It is recommended that we go regularly for checkups at our doctors to ensure that we are healthy and that there are no issues with general health. These checkups can also help to look for cancer, but sometimes this can be missed even by experts. This is why we’re starting to see more AI being trained when it comes to cancer detection.


Recently researchers at the National Cancer Institute and Global Good have developed an algorithm that can apparently identify precancerous changes in a woman’s cervix, and is said to be 1.3 times better compared to standard tests. One of the tests used to detect cervical cancer involves swabbing the cervix with a solution, but it seems that this isn’t particularly effective as sometimes the results might be confused between an infection, inflammation, or precancer.

By training an AI to know what precancer is supposed to look like, it will be faster and more effective at detecting it compared to humans. Speaking to the Daily Mail, Jennifer Loukissas, chief of communications in the Division of Cancer Epidemiology and Genetics at NCI said, “The cervix is swabbed with a weakened vinegar solution. The solution turns HPV white and any cellular changes white while pink is normal. But white can be infection, inflammation or precancer. That’s why it’s so difficult to interpret with the human eye.”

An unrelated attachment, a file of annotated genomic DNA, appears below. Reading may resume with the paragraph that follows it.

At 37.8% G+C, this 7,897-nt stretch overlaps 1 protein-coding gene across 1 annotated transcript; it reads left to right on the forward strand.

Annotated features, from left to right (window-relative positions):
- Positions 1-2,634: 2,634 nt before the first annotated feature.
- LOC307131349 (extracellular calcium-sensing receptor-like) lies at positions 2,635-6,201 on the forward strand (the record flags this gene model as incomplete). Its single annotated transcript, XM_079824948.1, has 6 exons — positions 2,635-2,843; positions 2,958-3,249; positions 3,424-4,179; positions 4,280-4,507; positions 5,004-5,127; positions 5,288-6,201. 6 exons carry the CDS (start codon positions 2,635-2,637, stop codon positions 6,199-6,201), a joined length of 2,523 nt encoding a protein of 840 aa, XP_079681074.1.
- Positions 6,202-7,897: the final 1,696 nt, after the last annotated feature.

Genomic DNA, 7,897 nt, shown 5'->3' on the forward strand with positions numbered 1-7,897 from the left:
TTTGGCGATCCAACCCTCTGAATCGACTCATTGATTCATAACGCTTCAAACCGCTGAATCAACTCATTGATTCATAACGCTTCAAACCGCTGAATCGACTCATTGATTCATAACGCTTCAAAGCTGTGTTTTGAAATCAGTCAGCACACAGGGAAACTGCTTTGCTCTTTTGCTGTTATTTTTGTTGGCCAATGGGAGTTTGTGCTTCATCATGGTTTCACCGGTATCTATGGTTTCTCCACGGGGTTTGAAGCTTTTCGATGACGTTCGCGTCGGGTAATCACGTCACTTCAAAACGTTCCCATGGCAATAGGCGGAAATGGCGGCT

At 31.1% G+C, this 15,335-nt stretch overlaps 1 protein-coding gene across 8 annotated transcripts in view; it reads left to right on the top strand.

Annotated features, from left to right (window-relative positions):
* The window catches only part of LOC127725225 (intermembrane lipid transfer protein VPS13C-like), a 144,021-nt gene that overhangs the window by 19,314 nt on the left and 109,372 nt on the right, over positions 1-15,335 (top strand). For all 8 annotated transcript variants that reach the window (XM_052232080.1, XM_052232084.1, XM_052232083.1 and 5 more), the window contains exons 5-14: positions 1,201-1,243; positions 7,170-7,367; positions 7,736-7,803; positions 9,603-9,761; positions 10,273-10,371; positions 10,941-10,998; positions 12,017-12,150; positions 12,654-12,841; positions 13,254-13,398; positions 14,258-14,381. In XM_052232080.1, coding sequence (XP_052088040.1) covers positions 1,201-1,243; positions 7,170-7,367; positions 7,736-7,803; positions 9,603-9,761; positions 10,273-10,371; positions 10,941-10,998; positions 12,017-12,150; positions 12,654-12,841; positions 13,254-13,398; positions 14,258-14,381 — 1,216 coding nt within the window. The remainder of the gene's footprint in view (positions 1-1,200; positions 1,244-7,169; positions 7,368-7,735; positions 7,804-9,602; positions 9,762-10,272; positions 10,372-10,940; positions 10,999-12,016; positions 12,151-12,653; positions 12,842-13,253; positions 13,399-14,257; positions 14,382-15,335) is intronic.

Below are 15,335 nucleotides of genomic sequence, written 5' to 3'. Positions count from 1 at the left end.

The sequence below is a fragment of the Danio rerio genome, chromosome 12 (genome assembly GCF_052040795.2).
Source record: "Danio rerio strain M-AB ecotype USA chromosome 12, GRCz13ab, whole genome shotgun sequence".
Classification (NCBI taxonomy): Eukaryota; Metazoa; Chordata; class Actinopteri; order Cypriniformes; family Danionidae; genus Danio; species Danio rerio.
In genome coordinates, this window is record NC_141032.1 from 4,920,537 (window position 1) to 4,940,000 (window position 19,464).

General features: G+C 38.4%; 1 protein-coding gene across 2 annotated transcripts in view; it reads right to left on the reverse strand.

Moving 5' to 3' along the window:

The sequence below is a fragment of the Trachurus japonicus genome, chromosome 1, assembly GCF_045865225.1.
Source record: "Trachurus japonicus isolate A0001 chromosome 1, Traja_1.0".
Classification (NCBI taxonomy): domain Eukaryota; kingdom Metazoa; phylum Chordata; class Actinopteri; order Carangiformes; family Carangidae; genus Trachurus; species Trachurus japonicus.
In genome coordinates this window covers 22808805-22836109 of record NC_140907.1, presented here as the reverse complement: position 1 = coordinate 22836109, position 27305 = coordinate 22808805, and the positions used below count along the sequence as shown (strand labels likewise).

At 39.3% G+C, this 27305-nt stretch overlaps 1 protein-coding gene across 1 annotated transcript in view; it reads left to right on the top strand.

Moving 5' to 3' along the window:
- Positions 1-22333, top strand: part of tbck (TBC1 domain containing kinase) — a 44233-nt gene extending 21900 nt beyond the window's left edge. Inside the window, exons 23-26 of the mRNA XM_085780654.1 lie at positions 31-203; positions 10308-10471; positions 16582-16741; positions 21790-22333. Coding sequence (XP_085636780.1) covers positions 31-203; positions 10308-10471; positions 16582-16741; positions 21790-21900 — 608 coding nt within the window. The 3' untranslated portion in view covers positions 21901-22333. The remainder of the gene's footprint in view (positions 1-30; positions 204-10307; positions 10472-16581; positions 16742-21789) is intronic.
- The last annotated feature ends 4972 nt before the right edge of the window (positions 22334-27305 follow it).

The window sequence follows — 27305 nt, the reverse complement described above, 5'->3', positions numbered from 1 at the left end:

She adds, “With a human expert, it’s open to interpretation and, even though the brain is good at detecting patterns, the neural networks are better.” Now it might be a while before we start seeing it used widely, but it is a step in the right direction.

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